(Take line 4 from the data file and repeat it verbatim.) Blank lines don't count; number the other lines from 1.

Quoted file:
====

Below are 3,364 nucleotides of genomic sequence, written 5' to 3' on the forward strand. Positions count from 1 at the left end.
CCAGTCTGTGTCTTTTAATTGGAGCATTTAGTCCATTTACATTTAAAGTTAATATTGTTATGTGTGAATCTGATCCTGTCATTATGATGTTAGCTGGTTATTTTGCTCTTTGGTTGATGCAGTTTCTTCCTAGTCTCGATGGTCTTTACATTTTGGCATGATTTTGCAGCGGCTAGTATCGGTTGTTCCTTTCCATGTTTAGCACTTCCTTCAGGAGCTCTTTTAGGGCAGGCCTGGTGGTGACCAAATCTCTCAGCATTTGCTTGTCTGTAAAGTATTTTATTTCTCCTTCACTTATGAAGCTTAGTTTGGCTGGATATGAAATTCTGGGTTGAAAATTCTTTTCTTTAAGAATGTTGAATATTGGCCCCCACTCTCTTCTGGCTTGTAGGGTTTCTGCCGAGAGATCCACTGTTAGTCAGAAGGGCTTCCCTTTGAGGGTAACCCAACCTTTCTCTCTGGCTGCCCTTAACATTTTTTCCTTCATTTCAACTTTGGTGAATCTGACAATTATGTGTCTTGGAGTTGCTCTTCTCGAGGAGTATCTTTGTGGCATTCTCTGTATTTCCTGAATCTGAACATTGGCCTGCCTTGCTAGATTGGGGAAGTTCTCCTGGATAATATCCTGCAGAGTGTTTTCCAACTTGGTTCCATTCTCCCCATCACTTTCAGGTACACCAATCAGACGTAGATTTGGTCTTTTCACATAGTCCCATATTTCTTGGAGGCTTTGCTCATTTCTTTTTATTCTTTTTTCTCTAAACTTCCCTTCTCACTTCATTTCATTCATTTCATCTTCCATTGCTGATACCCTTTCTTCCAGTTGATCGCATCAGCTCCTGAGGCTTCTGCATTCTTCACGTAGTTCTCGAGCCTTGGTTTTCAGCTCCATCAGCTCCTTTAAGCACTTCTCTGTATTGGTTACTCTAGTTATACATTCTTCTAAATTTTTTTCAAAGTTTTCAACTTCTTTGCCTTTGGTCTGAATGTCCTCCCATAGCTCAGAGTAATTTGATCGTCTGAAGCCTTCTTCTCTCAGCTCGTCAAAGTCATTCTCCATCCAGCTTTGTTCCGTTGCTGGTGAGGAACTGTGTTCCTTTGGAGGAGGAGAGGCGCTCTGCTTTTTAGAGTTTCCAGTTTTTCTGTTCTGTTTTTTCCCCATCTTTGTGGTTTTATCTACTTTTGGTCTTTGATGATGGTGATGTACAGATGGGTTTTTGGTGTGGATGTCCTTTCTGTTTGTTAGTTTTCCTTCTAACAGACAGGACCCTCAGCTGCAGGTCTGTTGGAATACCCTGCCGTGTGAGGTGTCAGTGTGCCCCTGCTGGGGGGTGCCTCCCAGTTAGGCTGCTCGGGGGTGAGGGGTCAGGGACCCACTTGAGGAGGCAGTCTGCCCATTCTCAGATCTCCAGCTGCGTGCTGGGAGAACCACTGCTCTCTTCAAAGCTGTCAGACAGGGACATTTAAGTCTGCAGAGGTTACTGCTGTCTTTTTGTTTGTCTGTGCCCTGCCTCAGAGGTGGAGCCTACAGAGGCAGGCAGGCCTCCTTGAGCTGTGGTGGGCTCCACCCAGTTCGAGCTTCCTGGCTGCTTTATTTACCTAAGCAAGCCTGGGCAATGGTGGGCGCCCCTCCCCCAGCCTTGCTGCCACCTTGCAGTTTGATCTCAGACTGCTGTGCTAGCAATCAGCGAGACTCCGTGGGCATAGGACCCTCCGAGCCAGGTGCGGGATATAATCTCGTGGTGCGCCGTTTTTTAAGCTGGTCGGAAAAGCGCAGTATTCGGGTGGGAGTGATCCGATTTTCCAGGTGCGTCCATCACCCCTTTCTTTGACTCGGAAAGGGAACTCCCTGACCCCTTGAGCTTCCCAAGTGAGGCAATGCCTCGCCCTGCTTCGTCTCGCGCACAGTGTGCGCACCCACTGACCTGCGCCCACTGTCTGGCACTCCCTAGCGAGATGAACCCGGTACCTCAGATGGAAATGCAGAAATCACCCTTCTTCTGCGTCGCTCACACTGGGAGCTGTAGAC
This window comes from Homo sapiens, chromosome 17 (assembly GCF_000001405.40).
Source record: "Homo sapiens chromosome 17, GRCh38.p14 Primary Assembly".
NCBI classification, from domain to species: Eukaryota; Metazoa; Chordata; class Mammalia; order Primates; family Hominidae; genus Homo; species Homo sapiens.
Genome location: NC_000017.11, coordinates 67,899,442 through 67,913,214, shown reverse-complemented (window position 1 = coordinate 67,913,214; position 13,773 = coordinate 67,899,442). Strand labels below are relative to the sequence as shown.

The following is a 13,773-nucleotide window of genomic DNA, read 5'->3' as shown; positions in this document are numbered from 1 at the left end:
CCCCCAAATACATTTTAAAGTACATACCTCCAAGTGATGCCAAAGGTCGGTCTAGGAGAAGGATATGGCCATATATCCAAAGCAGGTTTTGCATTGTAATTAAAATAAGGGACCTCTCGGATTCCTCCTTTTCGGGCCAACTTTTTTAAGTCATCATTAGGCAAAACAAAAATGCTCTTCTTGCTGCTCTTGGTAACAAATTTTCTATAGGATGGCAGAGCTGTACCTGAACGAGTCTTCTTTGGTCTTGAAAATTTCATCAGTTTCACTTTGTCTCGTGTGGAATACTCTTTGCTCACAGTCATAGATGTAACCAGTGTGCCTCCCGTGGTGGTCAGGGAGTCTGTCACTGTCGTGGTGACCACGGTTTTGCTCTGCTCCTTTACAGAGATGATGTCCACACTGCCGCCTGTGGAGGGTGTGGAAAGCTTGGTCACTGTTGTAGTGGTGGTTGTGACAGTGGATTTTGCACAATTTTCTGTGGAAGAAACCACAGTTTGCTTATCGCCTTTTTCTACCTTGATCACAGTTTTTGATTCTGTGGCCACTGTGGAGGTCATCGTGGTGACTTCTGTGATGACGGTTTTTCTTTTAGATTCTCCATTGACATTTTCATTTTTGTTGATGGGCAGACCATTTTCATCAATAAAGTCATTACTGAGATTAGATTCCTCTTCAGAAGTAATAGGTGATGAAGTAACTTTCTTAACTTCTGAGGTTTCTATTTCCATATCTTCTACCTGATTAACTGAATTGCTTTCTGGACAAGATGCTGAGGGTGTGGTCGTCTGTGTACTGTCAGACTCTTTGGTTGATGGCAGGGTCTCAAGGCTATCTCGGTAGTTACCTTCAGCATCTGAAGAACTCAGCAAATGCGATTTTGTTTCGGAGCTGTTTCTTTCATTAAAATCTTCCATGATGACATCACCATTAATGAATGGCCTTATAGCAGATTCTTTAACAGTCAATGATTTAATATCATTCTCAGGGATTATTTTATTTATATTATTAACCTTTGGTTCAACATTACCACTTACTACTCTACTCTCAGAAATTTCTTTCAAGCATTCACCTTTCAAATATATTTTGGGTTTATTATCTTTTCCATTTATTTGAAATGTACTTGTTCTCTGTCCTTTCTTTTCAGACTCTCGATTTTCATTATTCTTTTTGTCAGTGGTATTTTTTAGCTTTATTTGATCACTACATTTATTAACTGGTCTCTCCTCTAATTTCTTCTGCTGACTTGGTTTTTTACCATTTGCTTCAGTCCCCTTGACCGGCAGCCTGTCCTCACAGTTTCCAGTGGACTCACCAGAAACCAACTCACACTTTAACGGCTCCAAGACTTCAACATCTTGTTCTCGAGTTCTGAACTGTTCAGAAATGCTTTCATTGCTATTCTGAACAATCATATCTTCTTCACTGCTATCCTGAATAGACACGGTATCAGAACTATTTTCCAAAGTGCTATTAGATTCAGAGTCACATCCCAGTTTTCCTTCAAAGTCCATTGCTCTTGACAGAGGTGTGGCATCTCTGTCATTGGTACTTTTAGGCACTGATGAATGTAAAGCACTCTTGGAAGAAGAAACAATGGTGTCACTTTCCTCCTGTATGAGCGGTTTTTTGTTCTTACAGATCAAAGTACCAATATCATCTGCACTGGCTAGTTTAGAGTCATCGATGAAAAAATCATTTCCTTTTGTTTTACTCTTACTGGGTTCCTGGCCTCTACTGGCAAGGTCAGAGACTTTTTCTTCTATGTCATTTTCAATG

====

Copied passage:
Source record: "Homo sapiens chromosome 17, GRCh38.p14 Primary Assembly".